Alt Left: About That “Pursuit of Happiness” Bit

This is a line written by Thomas Jefferson that appears in the US Constitution. Francis Miville has some very interesting comments on Jefferson’s original intentions in deciding to use that phrase.

For your information, when Jefferson spoke about the pursuit of happiness, he didn’t mean happiness as most of us probably do. Instead he tried to translate the Latin fortuna, meaning “fortuitous,” which is that which happens to you according to fate, especially regarding financial fortunes. You were supposed to be the sole person responsible for your fortuna, otherwise you renounced an essential qualification of a free man.

The proof of this analysis is that he hesitated a lot between choosing between the phrases “pursuit of happiness” and “pursuit of felicity.” In other words Jefferson was speaking in Economic Darwinian terms far more vulgarly closer to a “bagger” than you can imagine. This is especially if you discover that he was considered by others and himself as Voltaire’s late successor and continuator in the New World.

In Jefferson’s eyes, the only way to be someone was to inherit a mansion together with at least 100 personnel in your service. This is what he meant by “we the people” in which the spirit of the nation resided. All so-called “Enlightenment” philosophers had no great individuality themselves and strove not to have any part in the quantitative degree of their success.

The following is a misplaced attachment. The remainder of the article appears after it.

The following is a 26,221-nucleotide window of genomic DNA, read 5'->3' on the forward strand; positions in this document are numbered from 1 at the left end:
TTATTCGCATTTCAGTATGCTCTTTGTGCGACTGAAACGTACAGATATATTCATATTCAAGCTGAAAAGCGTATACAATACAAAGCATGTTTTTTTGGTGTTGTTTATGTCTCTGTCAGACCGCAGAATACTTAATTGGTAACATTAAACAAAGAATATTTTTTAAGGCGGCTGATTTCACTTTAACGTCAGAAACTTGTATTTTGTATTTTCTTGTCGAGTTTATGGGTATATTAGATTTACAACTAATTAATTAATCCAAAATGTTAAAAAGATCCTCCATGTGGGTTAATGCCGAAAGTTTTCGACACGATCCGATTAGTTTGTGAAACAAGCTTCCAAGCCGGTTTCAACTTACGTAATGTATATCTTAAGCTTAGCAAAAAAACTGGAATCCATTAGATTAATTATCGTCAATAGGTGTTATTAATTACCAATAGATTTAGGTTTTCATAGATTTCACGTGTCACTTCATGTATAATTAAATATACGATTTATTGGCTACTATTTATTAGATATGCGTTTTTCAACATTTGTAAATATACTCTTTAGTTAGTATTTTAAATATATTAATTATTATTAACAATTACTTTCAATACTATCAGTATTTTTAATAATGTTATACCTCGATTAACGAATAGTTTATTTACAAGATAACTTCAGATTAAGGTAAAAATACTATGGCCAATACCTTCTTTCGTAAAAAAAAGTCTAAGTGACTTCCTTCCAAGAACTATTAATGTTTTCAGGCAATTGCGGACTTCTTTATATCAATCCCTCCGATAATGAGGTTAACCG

The word “happiness” in the more emotional romantic sense arose as a concept after the defeat of Napoleon and the triumph of Byron meaning “bliss” or if you found that too simple, “felicity.”

What “Enlightenment” philosophy called “reason,” which was supposed to make the only difference between man and beast was financial cunning, which Voltaire made very clear through throughout thousands of pages of his writing. Jefferson was but the continuation of the Voltaire’s prose.

For these two authors, “humanity” meant the community of those who were akin to the “humanities” in the literary classical sense of the word. These were people who were authorized to have access to the “humanities” by their guardians and the opinion this group controlled.

All great Enlightenment philosophers made it very clear that personal interest for them was not enough to be part of “humanities.” Instead, if you were a mere laborer, having personal interest was considered social felony.

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